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Circular economy: The sustainability edge businesses can’t ignore

With public pressure for environmental action mounting, a new report warns businesses that embracing circular economy practices is no longer optional, but essential for future success.

As public demand for climate action and resource conservation intensifies, businesses must pivot to sustainability to thrive. Embracing circular economy principles, such as reducing waste and extending product lifecycles, is crucial. Future success hinges on adopting innovative technologies and sustainable practices, ensuring businesses remain efficient, compliant, and resilient in an evolving regulatory landscape, according to GlobalData, a leading data and analytics company.

GlobalData’s latest Thematic Intelligence report, “The Circular Economy,” reveals that natural resource use has tripled over the last 50 years and continues to grow at an average of about 2.3% annually. If this pace of consumption and production continues, resource use will reach 160 billion tons by 2060, up 60% from 2020, according to the UN Environment Programme. This escalation will have severe environmental impacts.

To mitigate these impacts, governments worldwide are adopting policies tailored to their specific socio-economic landscapes, political priorities, and environmental challenges to advance the circular economy.

Pinky Hiranandani, Senior Thematic Intelligence Analyst at GlobalData, comments: “The successful businesses of the future will be sustainable. New business models will be required to transition companies toward the circular economy. For example, companies must develop sustainable business models that consider the entire lifecycle of a product. In addition to reusing and recycling, many are focusing on ecodesign, which will help minimize the environmental impact of a product.”

Proactively adopting circular practices can help businesses stay ahead of the evolving regulatory environment and avoid penalties. Sustainable businesses are likely to disrupt their linear counterparts by offering greater efficiency, long-term sustainability, and regulatory compliance.

Hiranandani continues: “The circular economy is still conceptual, as no major industries operate in a completely circular manner. However, technologies like 3D printing, advanced materials, artificial intelligence (AI), batteries, blockchain, digital twins, electric vehicles, the Internet of Things (IoT), robotics, and smart city platforms are enabling the shift towards circularity. These technologies help lower resource consumption, improve energy efficiency, increase supply chain visibility, and extend product lifecycles.”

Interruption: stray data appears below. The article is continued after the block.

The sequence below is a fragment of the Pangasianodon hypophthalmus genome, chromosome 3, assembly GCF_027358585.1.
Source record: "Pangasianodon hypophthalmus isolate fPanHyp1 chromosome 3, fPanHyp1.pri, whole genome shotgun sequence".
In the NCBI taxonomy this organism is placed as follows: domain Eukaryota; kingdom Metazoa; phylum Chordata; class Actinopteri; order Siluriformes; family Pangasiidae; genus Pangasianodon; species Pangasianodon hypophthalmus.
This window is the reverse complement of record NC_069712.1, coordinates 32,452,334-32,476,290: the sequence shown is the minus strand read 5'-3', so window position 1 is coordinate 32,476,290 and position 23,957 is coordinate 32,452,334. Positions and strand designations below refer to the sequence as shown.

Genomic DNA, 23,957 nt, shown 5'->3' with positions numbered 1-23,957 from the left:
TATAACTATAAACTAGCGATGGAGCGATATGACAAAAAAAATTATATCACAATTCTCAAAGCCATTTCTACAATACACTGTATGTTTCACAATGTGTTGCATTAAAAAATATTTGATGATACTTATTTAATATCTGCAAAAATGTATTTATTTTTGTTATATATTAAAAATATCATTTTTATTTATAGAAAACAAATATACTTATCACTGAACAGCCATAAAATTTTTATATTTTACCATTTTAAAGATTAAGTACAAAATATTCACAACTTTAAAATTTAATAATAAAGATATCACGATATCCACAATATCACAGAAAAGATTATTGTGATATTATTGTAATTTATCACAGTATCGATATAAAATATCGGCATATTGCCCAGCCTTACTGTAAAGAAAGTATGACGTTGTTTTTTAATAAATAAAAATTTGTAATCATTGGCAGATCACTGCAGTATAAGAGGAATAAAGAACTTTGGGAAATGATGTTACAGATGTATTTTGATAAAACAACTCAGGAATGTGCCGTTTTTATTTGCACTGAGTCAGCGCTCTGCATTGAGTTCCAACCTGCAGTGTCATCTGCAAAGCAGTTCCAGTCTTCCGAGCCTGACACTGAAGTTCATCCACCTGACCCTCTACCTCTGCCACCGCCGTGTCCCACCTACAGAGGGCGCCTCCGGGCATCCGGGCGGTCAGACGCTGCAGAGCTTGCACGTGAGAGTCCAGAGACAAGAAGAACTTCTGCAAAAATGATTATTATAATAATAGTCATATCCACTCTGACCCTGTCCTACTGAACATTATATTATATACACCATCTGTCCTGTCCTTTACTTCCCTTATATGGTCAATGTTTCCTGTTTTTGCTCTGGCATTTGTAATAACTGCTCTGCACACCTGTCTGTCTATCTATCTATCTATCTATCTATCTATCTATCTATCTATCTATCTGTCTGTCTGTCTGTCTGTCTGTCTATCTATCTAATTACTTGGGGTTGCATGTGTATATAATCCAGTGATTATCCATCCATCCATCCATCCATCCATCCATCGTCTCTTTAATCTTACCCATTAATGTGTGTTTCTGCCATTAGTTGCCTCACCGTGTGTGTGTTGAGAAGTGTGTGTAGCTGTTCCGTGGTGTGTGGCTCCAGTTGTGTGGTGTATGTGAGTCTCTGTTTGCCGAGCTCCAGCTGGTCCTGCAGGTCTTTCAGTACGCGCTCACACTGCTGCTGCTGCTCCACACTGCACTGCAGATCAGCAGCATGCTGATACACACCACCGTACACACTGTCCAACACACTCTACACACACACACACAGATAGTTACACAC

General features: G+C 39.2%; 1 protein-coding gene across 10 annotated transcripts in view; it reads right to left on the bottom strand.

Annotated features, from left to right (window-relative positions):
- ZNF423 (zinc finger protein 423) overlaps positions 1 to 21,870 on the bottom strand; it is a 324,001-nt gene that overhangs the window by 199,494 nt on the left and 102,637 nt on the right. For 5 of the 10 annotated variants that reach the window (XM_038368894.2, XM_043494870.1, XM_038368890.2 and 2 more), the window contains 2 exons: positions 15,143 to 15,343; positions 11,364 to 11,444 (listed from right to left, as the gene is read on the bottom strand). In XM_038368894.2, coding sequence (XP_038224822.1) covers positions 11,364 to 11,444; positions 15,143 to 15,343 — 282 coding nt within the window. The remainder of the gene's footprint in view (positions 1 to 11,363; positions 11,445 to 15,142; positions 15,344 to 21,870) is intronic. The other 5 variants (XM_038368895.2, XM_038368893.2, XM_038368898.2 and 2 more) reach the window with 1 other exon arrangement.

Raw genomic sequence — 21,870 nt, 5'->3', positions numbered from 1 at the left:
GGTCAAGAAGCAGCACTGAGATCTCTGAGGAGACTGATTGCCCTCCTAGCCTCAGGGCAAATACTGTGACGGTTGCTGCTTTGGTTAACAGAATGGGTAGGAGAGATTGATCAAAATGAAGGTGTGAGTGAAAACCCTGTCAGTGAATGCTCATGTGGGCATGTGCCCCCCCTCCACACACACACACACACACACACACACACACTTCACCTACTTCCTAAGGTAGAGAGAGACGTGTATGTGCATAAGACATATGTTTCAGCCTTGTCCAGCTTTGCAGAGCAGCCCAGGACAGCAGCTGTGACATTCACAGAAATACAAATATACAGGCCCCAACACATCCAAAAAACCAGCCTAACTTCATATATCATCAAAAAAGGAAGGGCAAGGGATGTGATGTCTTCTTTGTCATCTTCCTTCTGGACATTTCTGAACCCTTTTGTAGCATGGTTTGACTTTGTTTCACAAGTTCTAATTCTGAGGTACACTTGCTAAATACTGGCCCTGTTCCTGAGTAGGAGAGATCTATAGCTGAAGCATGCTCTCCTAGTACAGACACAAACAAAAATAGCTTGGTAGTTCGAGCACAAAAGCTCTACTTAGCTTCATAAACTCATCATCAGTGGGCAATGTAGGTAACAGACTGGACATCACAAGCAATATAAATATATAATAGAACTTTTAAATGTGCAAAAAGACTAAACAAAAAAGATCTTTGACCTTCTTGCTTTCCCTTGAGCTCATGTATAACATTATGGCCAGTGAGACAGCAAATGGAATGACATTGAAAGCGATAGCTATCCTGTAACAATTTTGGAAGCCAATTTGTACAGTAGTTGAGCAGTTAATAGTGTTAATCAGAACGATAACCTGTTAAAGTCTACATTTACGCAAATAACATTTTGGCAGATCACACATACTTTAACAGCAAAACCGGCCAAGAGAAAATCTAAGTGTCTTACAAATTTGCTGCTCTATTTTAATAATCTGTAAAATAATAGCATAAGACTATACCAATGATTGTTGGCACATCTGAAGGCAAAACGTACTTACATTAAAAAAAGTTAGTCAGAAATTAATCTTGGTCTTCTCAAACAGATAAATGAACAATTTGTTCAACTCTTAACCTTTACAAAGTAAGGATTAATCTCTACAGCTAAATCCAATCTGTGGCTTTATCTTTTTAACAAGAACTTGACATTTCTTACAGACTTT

Hiranandani concludes: “To support the development and scalability of these technologies, businesses, governments, and financial institutions need to invest and provide incentives. This investment is crucial if the scale of the circular economy is to match the current linear economy.

“Companies transitioning their business towards the circular economy and companies providing enabling technologies for the circular economy are likely to be leaders, while companies that fail to adopt a circular business model will be left behind.”

After witnessing the detrimental environmental impact and overwhelming accumulation of waste in the wholesale homewares industry for over a decade, Entrepreneur’s Organization Queensland member, Kevin Porter has become deeply passionate about sustainability and reducing landfill waste to promote a healthier and more conscious approach towards our planet. He says that the circular economy is a regenerative economic model that aims to separate economic growth from the consumption of finite resources. It is an alternative to the linear economy, which perpetuates a “throwaway culture.” In a circular economy, resources are kept in use for as long as possible through strategies such as recycling, reusing, and remanufacturing.

The concept of the circular economy is based on three core principles:

  1. Design out waste and pollution: Companies design products with a focus on durability, reparability, and recyclability. This reduces waste generation and ensures the longevity of resources.
  2. Keep products and materials in use: Instead of discarding products at the end of their life cycle, companies facilitate the reuse, refurbishment, and recycling of materials. This helps to extend the lifespan of products and reduce the environmental impact of resource extraction.
  3. Regenerate natural systems: The circular economy emphasises the restoration and preservation of natural resources. This means minimising energy consumption, reducing greenhouse gas emissions, and promoting the sustainable management of ecosystems.

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Yajush Gupta

Yajush Gupta

Yajush is a journalist at Dynamic Business. He previously worked with Reuters as a business correspondent and holds a postgrad degree in print journalism.

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